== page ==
JAPAN | Woman tries to keep her evacuated hometown alive

Posted on July 7, 2011

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JAPAN | ASAHI SHIMBUN | 7 July 2011

Emiko Ota holds a handmade booklet aimed at keeping evacuees together. (Hiroyuki Takei)

SAITAMA–As evacuees from the zone around the Fukushima No. 1 nuclear power plant spread out, Emiko Ota became concerned that residents of her hometown of Namie, Fukushima Prefecture, might scatter to the wind, never to return as one community.

So, she is working hard to keep people from her hometown in touch with each other.

Ota, a 33-year-old company employee who now lives in Saitama, said “unless evacuees maintain the feeling of wanting to return home, reconstruction will not be possible.”

Ota is organizing gatherings in Tokyo for residents of Namie, including those who were displaced by the March 11 Great East Japan Earthquake and ensuing tsunami or nuclear power plant crisis.

She also has issued a booklet containing messages from different evacuation places and created a website as a forum for Namie residents to stay in touch.

Ota lived in Namie until she graduated from high school.

Her parents and grandparents were forced to leave the town, which was in the evacuation zone of the Fukushima nuclear power plant, in mid-March. They now live in Shirakawa in the inland of Fukushima Prefecture.

With the central part of Namie in the 20-kilometer evacuation zone around the crippled nuclear power plant and the rest within the extended evacuation zone, all its 20,000 residents were asked to leave due to concerns over dangerous levels of radiation.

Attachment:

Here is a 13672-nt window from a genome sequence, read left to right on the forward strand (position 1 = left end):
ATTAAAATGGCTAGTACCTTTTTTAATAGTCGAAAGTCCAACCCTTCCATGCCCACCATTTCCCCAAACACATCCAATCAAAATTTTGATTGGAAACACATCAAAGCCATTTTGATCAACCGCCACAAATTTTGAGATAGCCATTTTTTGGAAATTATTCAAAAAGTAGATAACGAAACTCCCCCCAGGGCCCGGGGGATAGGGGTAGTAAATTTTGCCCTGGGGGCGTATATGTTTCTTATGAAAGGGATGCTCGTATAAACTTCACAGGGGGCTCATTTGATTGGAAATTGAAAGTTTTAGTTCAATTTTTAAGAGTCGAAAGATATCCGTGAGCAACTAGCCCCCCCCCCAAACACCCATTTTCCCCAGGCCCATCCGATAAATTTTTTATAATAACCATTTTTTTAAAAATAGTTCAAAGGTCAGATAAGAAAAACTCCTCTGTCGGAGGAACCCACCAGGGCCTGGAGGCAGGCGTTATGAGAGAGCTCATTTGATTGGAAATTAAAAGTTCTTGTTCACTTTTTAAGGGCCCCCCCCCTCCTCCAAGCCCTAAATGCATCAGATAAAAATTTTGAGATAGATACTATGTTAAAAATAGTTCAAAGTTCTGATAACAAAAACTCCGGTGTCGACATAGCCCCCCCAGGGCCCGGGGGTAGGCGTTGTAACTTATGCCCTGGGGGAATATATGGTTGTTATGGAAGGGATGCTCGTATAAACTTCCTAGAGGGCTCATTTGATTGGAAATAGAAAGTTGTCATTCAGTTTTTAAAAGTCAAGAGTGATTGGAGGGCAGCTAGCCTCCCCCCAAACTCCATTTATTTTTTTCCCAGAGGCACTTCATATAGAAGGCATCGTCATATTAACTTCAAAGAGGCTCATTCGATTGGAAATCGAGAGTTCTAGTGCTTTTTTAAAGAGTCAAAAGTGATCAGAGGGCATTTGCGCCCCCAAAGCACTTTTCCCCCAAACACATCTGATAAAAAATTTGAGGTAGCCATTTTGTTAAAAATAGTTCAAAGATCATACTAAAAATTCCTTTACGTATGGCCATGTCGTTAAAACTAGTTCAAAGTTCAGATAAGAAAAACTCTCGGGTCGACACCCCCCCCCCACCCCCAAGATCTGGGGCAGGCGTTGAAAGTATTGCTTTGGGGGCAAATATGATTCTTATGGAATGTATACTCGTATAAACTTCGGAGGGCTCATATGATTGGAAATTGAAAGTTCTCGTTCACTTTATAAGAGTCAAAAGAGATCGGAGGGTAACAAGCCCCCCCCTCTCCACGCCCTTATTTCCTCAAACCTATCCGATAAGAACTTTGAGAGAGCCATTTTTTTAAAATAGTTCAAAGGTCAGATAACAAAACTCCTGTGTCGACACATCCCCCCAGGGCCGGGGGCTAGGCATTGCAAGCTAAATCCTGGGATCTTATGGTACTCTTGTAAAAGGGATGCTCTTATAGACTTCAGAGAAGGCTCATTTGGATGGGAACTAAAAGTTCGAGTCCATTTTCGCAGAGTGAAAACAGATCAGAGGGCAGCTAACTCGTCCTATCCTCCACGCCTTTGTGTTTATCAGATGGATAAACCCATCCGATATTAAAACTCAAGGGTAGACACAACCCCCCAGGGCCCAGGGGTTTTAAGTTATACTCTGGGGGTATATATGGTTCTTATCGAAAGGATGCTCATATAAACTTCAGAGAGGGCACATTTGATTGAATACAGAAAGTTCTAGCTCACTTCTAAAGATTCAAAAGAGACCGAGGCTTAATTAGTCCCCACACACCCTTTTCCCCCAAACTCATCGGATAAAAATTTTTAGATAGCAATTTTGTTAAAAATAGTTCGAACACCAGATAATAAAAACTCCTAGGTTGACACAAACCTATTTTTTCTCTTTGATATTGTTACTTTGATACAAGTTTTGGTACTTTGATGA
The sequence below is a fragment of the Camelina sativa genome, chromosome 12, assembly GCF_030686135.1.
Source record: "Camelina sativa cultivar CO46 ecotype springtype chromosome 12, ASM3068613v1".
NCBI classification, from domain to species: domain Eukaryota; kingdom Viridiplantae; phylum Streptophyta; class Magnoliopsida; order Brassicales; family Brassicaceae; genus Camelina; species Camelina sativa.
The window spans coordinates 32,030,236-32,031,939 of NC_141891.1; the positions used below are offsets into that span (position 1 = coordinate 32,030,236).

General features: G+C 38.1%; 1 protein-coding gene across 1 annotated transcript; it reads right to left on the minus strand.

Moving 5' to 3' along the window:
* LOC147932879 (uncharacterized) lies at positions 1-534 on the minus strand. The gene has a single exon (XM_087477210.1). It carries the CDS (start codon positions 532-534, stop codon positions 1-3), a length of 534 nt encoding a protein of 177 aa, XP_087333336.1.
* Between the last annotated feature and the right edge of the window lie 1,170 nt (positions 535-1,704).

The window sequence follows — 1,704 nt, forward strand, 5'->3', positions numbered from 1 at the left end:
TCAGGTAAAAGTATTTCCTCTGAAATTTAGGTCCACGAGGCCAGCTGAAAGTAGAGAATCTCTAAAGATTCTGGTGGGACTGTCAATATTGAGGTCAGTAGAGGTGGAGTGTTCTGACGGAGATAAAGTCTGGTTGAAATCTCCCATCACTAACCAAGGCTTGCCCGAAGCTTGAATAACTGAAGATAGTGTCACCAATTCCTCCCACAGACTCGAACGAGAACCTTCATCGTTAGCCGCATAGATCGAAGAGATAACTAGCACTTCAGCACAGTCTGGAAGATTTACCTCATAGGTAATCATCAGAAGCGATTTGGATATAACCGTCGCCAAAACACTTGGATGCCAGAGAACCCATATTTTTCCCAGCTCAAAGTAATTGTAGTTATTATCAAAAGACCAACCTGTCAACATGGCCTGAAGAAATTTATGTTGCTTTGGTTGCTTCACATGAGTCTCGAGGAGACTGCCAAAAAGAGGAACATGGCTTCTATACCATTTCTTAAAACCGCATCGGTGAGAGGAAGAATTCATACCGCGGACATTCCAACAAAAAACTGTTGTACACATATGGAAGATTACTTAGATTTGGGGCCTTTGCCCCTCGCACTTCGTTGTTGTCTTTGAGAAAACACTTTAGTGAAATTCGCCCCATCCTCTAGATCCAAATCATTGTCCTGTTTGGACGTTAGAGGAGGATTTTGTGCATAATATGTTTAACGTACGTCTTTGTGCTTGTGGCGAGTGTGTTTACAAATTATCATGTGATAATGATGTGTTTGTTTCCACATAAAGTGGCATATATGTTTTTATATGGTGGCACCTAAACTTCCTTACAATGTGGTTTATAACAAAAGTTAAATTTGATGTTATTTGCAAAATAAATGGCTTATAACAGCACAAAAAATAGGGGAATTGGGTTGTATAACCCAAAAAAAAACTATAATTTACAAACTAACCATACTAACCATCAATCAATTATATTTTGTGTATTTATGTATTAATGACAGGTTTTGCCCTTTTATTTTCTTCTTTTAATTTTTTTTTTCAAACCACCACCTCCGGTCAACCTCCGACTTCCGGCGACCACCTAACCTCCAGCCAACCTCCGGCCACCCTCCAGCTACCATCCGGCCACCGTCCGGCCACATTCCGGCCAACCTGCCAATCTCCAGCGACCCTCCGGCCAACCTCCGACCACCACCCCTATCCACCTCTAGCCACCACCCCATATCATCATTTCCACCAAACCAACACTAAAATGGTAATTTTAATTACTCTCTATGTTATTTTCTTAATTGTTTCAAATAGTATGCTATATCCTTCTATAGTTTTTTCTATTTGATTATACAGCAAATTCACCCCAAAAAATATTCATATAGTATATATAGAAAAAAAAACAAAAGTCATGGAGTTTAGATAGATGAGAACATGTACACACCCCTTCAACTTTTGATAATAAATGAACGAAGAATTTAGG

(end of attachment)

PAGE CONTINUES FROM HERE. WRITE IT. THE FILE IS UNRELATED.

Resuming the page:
About 9,000 of them now live outside the prefecture, in 46 prefectures, many in Niigata, Saitama and Tokyo prefectures.

Many of the evacuees have small children.

“Due to anxiety about rearing children in an unfamiliar place and not finding a job, many are feeling isolated,” Ota said.

On May 29, she held the first Furusato-kai hometown get-together in Tokyo’s Ikebukuro district, announcing it through the Internet and other media.

About 25 people from Namie, including disaster victims, gathered. Some of them brought clothing and stationery to share with other participants.

They introduced themselves, talked about memories of Namie and discussed their lives after the earthquake. Four hours passed quickly.

Each participant posed for a photo, holding up a message.

“We will return to Namie together, all with smiles!!” one wrote.

“Let us walk a long road together,” another wrote.

The pictures were carried in a booklet published in early June. The 50 copies were presented to Ota’s acquaintances and evacuation centers.

With the help of volunteers in Saitama Prefecture, she created a website, Namie-machi Furusato Network (http://namieimonikai.com).

“Imonikai” in the URL is derived from a traditional autumn get-together in the Tohoku region to share a hot pot of soup containing satoimo potatoes and other vegetables.

“I included the word hoping that scattered Namie citizens will come together in the website in a similar way as they do at imonikai,” Ota said.

“I often ask myself if what I am doing has meaning when the goal is not visible. But I want to be of help for reconstruction.”

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Posted in: JAPAN